Redesigning the future of public transport: Service Design case study (Part 1)

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Do you love absolutely love traveling on public transport… or do you simply see it as a utility that gets you from A to B?

It’s a service that is used by millions around the world and is improving every day — integrating with new players like Uber, and allowing more people to travel in comfort while reducing the number of cars on the road.

So imagine the excitement for our digital team when we got the opportunity to redesign the future of public transport in our local city.

In this 5 part series, I’ll be covering the complete end-to-end process of a typical Service Design project — explaining the methodology used along the way.

  • Project plans can change: What we pitched and what we delivered were slightly different, but that was due to us receiving new information at the start of the project.
  • Avoid over delivering: We ended up delivering more wireframes than originally contracted and while it felt like we were leaving a good impression for the client, this wasn’t in the original statement of work. Over delivering means you may get a happy client, but you’re potentially missing out on what could have become an extension to the project.
  • Keep the energy up: When you’re running a workshop, the quality of the information you get from stakeholders depends a lot on their energy levels during the activity. Make sure you ease the group into the session with a suitable warm up activity, allow everyone to speak, move the group around, and provide snacks!
  • Offer incentives: User testing participants need incentives, if you try to skimp on incentives it can end up blocking the project and risk throwing it off schedule.

We’d all spent the last few weeks eagerly anticipating the start of this pioneering project which had received a fair chunk of local media coverage.

We’d researched the latest public transport developments across the globe and now, saturated with knowledge and coffee, were ready to unleash and make history.

This was our design brief: Design a holistic customer-centred web experience solution for the future payment and ticketing of our city’s public transport network.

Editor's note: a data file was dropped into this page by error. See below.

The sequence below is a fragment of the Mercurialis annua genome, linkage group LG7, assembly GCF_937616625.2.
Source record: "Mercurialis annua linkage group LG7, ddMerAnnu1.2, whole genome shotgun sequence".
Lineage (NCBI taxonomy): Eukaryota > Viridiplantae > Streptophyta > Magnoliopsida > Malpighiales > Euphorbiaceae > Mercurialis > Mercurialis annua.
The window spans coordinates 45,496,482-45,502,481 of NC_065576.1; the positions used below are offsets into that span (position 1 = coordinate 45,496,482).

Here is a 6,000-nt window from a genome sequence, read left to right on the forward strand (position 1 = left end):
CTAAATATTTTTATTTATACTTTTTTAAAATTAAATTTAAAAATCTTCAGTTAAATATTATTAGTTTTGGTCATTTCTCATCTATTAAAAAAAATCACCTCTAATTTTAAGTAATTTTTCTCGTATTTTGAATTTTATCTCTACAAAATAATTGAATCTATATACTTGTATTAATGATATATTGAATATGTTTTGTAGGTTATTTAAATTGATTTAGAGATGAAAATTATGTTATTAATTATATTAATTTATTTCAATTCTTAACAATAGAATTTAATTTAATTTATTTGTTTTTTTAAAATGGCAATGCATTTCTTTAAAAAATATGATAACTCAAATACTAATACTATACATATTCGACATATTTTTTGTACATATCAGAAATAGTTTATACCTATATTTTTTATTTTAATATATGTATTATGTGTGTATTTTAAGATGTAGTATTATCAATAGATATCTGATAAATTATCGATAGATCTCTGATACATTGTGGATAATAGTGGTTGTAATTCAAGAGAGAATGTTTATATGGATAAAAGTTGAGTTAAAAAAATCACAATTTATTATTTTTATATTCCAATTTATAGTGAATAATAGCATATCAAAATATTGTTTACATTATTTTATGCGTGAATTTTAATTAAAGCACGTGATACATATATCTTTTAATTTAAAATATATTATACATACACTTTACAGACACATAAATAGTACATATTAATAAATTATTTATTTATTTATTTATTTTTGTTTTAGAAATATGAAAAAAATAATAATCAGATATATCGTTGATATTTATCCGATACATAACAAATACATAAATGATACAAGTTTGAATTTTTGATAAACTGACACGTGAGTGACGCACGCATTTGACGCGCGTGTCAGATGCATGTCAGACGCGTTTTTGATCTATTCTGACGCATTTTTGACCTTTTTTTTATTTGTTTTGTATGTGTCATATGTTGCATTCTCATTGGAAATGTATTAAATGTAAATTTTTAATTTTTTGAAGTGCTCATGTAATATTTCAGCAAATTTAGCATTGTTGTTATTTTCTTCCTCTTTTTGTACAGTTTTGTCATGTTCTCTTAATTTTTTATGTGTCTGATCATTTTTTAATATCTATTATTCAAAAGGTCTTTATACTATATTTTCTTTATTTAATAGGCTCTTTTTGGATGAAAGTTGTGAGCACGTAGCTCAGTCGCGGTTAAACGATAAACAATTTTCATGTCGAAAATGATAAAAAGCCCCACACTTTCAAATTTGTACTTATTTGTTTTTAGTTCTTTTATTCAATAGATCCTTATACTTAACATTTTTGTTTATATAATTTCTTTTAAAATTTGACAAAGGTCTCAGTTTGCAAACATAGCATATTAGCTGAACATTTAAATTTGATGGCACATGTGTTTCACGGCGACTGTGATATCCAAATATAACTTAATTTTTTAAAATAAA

Key considerations:

  • What is the user experience vision?
  • How will that manifest on desktop & mobile?
  • How might the experience be personalized based on behavioral data?
  • What will success look like and how will it be measured?
  • How might the information architecture of the digital interfaces be consistent, clear and customer-focused?
  • What business functions are required and how do they interact internally and externally?
  • What platform capabilities are required to fulfill future business objectives?

Scope: Not all user types or fare structures will be included in the initial Discovery Phase. A subsequent Detailed Design phase will take a deeper dive into those areas.

Timeline: 9 weeks.

The team was a mix of ‘us’ and ‘them’ (Consultants and Client Side stakeholders) combining our expertise with their in-house specialities to cover all aspects.

Our team: 7 of ‘us’ brought core capabilities such as Service Design, UX Design, Cognitive & Analytics, and Technical Business Analysis.

Their team: 4 of ‘them’ provided Systems Engineering, Technical, and Enterprise Architecture know-how, with a further 10 or so stakeholders and SME’s on call to feed in to requirements along the course of the project.

Logistics: We worked 4 days client site (1 day per week at our HQ).

Our initial project plan considered how each member of the team would be spending their time — whether that was researching, planning for workshops, taking care of project management details, or providing oversight.

But most plans come with caveats — and this was no exception!

Shortly after starting we quickly realised that some of the activities we had planned (eg: creating persona’s of core user types) were no longer needed.

  • Extensive user research had already been done
  • About 18 accurate personas already existed
  • Detailed business requirements existed

Even detailed prototypes of similar desktop and mobile experiences already existed!

So while this was kind of good news, it also meant that we had to rethink our approach and where we should be channeling our efforts.

The worst possible outcome for everyone would be to walk away from the engagement with the client feeling like they had hired us for nothing and we hadn’t delivered value.

So while some of our team continued working on activities that had formed the first few weeks of work, the project managers went back to the drawing board and tweaked the plan — placing more focus on the Customer Journey Mapping activities and getting started on competitor research.

Desktop research revealed leading edge implementations globally that we should base our solutions upon.

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